According to a medieval comependium of what the 613 Commandments are, the verse that compels Jews to each write their own copy of the Torah reads: “And now, write for yourselves this song, and teach it in to the children of Israel”(Deuteronomy 31:19). This copying over is something each Jew must do. In the Talmud, Rabbah states, “Even if one's parents have left him a Torah scroll, it is proper that he should write one of his own”(Babylonian Talmud, Sanhedrin 21b).

A few chapters earlier in Deuteronomy, there is an injunction on a king not to have an “upraised” or “haughty heart”(Deut 17:20). The antidote to this arrogance? For the king himself to take the text of this Torah and copy one for himself, to immerse himself in this text, to understand it, to make it a living thing for himself by giving it another life in his own writing. Copying over this book—making his own copy and not relying on one made by his forefathers, as the Babylonian Talmud dictates in Sanhedrin 21b—will enable the king to connect with teachings that will effect his life and behavior.

It is the process of writing, in reliving and experiencing the ideas and feeling in the text, that will itself give the king the emotional state he needs to serve his people and to govern. The juxtaposition of these texts teaches that the best king is one who can achieve a state of empathy in both his subjects and himself; the laws they contain teach that writing itself, the actual physical process of taking a pen and copying over a text, has value.

The verse about each person writing a Torah for themself calls the Torah a shira, a song or poem (Deut 31:19). To me as a writer, this is very important, because poetry—as well as prose—can get at and express emotions that cannot otherwise be explored directly. When there is an important event or commemoration, we often wish to turn to a poet to express it, just as the Torah itself does in Exodus 15 with the Song at the Sea or in Deuteronomy 32, the final blessings of Moses to the people.

In a way, by asking us not to tread the paths walked by others, the Torah declares that the life of each individual be a personal Torah scroll. For myself, writing allows me to live my life more fully by accessing, working out, and thinking through emotions that will enable me to live my life well and have empathy for others. Both the king copying over the text of the Torah and the individual Jew replicating the text of her ancestors in her own hand as a modern writer are participating in the act of creating our own songs of instruction for ourselves and others as our ideas go out into the world.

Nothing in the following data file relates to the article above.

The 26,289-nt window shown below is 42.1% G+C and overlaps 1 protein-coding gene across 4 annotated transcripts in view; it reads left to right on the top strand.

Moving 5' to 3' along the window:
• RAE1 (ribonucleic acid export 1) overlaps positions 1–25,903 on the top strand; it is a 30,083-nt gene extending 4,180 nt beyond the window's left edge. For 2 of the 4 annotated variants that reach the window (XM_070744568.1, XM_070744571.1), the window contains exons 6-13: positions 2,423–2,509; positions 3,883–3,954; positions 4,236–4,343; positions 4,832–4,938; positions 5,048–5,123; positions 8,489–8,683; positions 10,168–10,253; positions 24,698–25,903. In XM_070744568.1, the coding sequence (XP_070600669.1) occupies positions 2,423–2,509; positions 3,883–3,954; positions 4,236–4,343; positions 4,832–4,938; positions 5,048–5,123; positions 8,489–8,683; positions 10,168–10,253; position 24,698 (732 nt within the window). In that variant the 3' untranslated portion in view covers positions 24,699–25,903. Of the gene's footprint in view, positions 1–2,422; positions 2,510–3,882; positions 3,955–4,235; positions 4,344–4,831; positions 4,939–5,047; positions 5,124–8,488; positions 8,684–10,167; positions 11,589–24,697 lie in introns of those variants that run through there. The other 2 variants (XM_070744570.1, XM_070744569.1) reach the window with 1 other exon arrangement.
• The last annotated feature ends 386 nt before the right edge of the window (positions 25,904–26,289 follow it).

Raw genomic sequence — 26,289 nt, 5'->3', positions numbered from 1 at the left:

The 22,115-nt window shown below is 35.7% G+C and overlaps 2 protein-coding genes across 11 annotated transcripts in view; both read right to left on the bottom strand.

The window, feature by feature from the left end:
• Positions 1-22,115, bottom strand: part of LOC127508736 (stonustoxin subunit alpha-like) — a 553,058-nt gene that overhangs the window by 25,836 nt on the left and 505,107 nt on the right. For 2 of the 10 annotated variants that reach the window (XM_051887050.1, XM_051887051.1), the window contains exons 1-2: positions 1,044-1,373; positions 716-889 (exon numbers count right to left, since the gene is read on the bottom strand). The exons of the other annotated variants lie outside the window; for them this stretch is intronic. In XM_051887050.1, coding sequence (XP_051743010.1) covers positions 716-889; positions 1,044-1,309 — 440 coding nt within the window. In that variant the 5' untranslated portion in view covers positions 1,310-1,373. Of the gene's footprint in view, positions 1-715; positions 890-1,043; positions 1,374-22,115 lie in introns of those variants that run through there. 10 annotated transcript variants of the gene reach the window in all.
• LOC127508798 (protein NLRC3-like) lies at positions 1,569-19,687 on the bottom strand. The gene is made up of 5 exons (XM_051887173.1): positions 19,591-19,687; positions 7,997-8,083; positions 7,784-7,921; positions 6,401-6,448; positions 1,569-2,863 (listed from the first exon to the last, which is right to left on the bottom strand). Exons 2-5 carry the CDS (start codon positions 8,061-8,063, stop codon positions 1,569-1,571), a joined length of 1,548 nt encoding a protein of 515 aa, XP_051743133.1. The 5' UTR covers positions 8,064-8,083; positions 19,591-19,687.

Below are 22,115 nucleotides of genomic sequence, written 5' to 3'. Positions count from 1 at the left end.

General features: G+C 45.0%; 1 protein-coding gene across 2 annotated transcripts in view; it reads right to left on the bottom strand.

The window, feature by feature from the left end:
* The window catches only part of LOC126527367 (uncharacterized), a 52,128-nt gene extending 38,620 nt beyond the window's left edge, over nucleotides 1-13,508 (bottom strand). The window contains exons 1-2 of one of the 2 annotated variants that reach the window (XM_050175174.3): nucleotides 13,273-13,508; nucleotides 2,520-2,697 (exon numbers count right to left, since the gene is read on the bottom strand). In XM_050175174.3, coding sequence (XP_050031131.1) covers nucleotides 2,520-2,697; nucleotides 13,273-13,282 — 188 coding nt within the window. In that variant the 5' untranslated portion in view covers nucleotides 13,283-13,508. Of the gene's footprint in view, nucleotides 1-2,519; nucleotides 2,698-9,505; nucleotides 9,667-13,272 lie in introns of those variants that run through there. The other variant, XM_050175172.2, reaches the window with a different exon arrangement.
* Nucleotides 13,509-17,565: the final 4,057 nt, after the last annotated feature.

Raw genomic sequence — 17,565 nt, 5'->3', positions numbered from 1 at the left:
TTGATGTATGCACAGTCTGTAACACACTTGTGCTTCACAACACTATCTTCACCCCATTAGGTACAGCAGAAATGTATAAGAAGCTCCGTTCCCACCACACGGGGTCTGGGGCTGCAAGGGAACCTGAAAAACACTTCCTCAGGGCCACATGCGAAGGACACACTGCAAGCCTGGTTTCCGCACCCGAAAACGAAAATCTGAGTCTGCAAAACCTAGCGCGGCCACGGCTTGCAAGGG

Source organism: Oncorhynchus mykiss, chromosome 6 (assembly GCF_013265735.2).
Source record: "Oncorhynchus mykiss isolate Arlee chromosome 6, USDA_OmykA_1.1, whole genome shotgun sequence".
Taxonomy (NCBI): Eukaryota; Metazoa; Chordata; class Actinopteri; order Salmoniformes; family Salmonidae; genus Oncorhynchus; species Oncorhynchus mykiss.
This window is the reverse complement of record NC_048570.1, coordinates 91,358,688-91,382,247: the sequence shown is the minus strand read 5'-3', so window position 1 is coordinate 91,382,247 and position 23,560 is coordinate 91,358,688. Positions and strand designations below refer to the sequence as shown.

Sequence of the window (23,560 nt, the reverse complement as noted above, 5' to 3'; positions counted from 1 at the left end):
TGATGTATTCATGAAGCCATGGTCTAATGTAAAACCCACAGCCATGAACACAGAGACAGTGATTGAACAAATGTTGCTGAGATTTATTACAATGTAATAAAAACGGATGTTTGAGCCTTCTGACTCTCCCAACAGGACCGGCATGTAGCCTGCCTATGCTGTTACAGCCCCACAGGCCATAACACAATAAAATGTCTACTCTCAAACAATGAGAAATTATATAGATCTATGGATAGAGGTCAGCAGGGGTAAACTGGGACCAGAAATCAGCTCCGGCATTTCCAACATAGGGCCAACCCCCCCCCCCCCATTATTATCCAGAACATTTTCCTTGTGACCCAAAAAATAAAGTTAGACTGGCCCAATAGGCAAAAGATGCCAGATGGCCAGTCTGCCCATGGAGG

After all, the Torah itself instructs us that we must write something new, recopy the text ourselves in every generation in order to be faithful to its message. Happy Simchat Torah!

Beth Kissileff is s a writer and journalist with a PhD in comparative literature from the University of Pennsylvania. She has taught in various fields of English and Jewish Studies at Carleton College, the University of Minnesota, Smith College and Mount Holyoke College.

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The Pitch Process

Friday, October 21, 2016 | Permalink

Earlier this week, Miriam Libicki wrote about the artistic process and progression in her most recent collection of graphic essays, Toward a Hot Jew, which will be featured in Jewish Book Council’s upcoming event, Ink Bleeds History: Reclaiming and Redrawing the Jewish Image in Comics. Miriam is guest blogging for the Jewish Book Council all week as part of the Visiting Scribe series here on The ProsenPeople.

The two questions most dreaded by people who finish their first book are probably, “So what’s it about, in one sentence?” and “Who is the audience for this?”

Because of the long path of Toward a Hot Jew to publication, I’m actually pretty comfortable with the first question. This book is comprised of seven “drawn essays,” which is my term for creative nonfiction that combines words and pictures, but not always in the same way that comics do. I’m not anti-comics, though: I grew my pitches by selling these essays individually at comic-cons for the past ten years. At a con, I have to pitch each essay zine dozens of times a day at passersby, over the course of two to five days. I‘d print up a new pamphlet right before con, then test my pitch, changing words, adding or subtracting, until I got a sentence or two that made people stop and at least flip through the pages. By the end of con, I’d have my pitch.

My first drawn essay was Towards a Hot Jew, the (almost) title essay of this volume. I was back from four years living in Israel, working through some leftover romanticization of the country and fascinated by the hidden meanings in the way the IDF was reported on in North America. It’s deliberately provocative, but in the end, questioning and ambiguous. “This piece, I call it a drawn essay,” I say to the older couple in matching Batman shirts. “It’s about like the image of Israeli soldiers—” here I fan through the pages to show that although the subtitle includes “fetish object,” the book isn’t porn—“and what that image means to different people, and how it’s used.”

Who Wants to Be an Art Star was based on a project I did earlier, in undergrad, which I re-painted. The original assignment had been to “have an art experience” and write about it. My experience was to interview my classmates about theirs, and then draw it as a comic. “This is my least Jewy essay,” I say to the distracted girl with a portfolio, looking for her favourite pro artist. “It’s more about being a painting major, and interviewing other painting majors about their painting major adventures.”